The government may reduce the increase in Medicare Part B premiums

The government may reduce the increase in Medicare Part B premiums

It’s possible that your Medicare Part B premiums will be decreased in 2022.

Secretary of Health and Human Services Xavier Becerra announced on Monday that the Centers for Medicare & Medicaid Services will reevaluate this year’s basic premium, which increased to $170.10 from $148.50 in 2021.

Despite not knowing to what extent the program will cover Aduhelm — a medicine that fights Alzheimer’s disease — around half of the higher-than-expected rise was due to the prospective expense of covering it. In any case, the manufacturer has since dropped the anticipated per-patient cost in half, from $56,000 to $28,000 per year, indicating that Medicare’s cost estimate was based on outdated data.

“There is a compelling foundation for CMS to revisit the previous proposal,” Becerra said, citing Aduhelm’s 50% price cut on Jan. 1.

CMS is “reviewing the secretary’s statement to determine next steps,” according to a spokeswoman.

In June, the Food and Drug Administration gave its approval to Aduhelm. Despite considerable reservations in the scientific community regarding the drug’s effectiveness and side effects, which include brain swelling and bleeding, the FDA approved it.

Officials from Medicare are scheduled to make a preliminary judgment on coverage this week, i.e., whether Aduhelm will be covered at all or will be limited to specific patients under particular conditions. In the spring, a final decision should be made.

Alzheimer’s disease, a degenerative neurological disease that steadily impairs memory and thinking skills and has no known cure, affects around 6 million Americans. It can also damage the life of the disease’s victims’ families and friends.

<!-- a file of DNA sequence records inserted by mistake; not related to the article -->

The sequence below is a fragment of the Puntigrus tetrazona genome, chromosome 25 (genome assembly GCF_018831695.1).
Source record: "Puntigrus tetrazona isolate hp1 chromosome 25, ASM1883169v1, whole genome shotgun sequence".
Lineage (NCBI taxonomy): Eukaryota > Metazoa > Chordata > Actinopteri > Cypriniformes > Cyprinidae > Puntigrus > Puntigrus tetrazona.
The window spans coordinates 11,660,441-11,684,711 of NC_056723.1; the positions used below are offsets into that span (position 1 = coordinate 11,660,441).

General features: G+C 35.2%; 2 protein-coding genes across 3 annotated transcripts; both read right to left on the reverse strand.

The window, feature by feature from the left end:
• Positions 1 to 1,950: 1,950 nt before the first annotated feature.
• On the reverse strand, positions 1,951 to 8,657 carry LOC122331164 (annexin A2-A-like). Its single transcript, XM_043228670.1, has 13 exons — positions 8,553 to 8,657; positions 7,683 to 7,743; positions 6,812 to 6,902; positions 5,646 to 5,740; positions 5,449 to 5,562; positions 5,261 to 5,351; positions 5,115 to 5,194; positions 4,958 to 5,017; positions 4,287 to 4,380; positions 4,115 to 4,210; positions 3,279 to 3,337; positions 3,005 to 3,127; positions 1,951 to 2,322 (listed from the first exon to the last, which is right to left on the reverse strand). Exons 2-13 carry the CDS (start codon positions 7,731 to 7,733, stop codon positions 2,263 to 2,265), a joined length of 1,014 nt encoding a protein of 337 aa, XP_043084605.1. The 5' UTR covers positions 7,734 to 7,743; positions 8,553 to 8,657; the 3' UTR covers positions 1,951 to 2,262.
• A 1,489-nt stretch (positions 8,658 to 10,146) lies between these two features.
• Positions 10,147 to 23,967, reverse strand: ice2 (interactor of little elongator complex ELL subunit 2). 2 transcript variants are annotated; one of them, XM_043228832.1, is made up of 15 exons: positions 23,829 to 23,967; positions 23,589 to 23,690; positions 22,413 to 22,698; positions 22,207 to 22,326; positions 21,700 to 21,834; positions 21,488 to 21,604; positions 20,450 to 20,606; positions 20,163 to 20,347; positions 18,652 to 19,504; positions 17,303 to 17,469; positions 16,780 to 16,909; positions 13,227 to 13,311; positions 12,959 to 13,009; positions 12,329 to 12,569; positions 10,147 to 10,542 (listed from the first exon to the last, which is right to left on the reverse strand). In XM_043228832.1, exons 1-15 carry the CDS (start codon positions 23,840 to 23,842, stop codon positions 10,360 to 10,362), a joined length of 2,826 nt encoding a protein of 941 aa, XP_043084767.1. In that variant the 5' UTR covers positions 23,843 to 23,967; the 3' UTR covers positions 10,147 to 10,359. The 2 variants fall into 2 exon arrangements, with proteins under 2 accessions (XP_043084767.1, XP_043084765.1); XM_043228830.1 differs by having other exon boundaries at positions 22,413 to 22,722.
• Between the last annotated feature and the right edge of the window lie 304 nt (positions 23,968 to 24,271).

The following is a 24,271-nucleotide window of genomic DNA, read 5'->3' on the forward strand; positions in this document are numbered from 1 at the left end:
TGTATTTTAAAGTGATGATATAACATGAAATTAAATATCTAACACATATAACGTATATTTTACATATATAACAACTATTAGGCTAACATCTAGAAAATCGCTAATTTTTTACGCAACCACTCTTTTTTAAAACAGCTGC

The majority of these patients are above the age of 65 and are covered by Medicare, which covers over 63 million people. According to the Kaiser Family Foundation, about 2 million beneficiaries utilized one or more of the then-available Alzheimer’s medications covered under Part D in 2017.

While Medicare Part D covers prescription drugs, some medicines are given in a doctor’s office — such as Aduhelm, which is given intravenously — and thus fall under Part B.

CMS is obligated by law to set the Section B premium at 25% of the expected expenditures for that part of the program each year. As a result, the agency had to factor in the potential of covering Aduhelm in its 2022 forecast.

Experts agree that making a retroactive change to Part B premiums is a good idea.

“It would be unprecedented, but it may not be unreasonable in this situation,” Juliette Cubanski, deputy director of the Kaiser Family Foundation’s Medicare policy program, said.

“It would be appropriate to make an adjustment to the Part B premium if it turns out that spending on this prescription is going to be much less than what Medicare’s actuaries projected,” Cubanski said.

CMS is obligated by law to set the Section B premium at 25% of the expected expenditures for that part of the program each year. As a result, the agency had to factor in the potential of covering Aduhelm in its 2022 forecast.

Experts agree that making a retroactive change to Part B premiums is a good idea.

“It would be unprecedented, but it may not be unreasonable in this situation,” Juliette Cubanski, deputy director of the Kaiser Family Foundation’s Medicare policy program, said.

“It would be appropriate to make an adjustment to the Part B premium if it turns out that spending on this prescription is going to be much less than what Medicare’s actuaries projected,” Cubanski said.